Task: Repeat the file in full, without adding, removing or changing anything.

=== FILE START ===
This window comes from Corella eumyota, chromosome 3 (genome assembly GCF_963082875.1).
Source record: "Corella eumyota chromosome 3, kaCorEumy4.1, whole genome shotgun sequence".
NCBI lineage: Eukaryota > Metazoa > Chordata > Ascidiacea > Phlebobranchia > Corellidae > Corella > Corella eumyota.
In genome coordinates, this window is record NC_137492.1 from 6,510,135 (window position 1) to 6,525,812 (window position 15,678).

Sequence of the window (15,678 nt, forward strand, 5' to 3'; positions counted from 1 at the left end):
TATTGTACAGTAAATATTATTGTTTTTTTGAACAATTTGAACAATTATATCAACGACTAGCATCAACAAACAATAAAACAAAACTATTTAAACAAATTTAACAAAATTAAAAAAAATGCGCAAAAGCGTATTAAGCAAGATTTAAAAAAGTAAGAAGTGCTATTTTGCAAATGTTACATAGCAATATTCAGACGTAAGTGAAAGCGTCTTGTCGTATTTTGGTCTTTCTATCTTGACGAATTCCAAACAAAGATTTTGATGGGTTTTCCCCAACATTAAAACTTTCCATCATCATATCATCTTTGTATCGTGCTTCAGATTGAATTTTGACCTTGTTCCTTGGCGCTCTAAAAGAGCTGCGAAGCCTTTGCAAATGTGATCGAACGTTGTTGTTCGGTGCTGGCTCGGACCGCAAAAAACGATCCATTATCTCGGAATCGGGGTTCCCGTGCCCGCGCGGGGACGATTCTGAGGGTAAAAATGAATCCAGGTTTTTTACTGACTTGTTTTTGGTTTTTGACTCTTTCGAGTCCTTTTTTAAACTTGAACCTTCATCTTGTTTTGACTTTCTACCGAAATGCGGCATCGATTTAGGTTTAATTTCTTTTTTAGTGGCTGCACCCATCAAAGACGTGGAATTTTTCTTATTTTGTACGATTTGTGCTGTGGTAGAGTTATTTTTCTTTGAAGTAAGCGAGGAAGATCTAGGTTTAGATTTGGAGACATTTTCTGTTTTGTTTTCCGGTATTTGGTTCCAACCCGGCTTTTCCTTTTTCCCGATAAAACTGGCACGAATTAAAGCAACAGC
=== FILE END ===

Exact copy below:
This window comes from Corella eumyota, chromosome 3 (genome assembly GCF_963082875.1).
Source record: "Corella eumyota chromosome 3, kaCorEumy4.1, whole genome shotgun sequence".
NCBI lineage: Eukaryota > Metazoa > Chordata > Ascidiacea > Phlebobranchia > Corellidae > Corella > Corella eumyota.
In genome coordinates, this window is record NC_137492.1 from 6,510,135 (window position 1) to 6,525,812 (window position 15,678).

Sequence of the window (15,678 nt, forward strand, 5' to 3'; positions counted from 1 at the left end):
TATTGTACAGTAAATATTATTGTTTTTTTGAACAATTTGAACAATTATATCAACGACTAGCATCAACAAACAATAAAACAAAACTATTTAAACAAATTTAACAAAATTAAAAAAAATGCGCAAAAGCGTATTAAGCAAGATTTAAAAAAGTAAGAAGTGCTATTTTGCAAATGTTACATAGCAATATTCAGACGTAAGTGAAAGCGTCTTGTCGTATTTTGGTCTTTCTATCTTGACGAATTCCAAACAAAGATTTTGATGGGTTTTCCCCAACATTAAAACTTTCCATCATCATATCATCTTTGTATCGTGCTTCAGATTGAATTTTGACCTTGTTCCTTGGCGCTCTAAAAGAGCTGCGAAGCCTTTGCAAATGTGATCGAACGTTGTTGTTCGGTGCTGGCTCGGACCGCAAAAAACGATCCATTATCTCGGAATCGGGGTTCCCGTGCCCGCGCGGGGACGATTCTGAGGGTAAAAATGAATCCAGGTTTTTTACTGACTTGTTTTTGGTTTTTGACTCTTTCGAGTCCTTTTTTAAACTTGAACCTTCATCTTGTTTTGACTTTCTACCGAAATGCGGCATCGATTTAGGTTTAATTTCTTTTTTAGTGGCTGCACCCATCAAAGACGTGGAATTTTTCTTATTTTGTACGATTTGTGCTGTGGTAGAGTTATTTTTCTTTGAAGTAAGCGAGGAAGATCTAGGTTTAGATTTGGAGACATTTTCTGTTTTGTTTTCCGGTATTTGGTTCCAACCCGGCTTTTCCTTTTTCCCGATAAAACTGGCACGAATTAAAGCAACAGC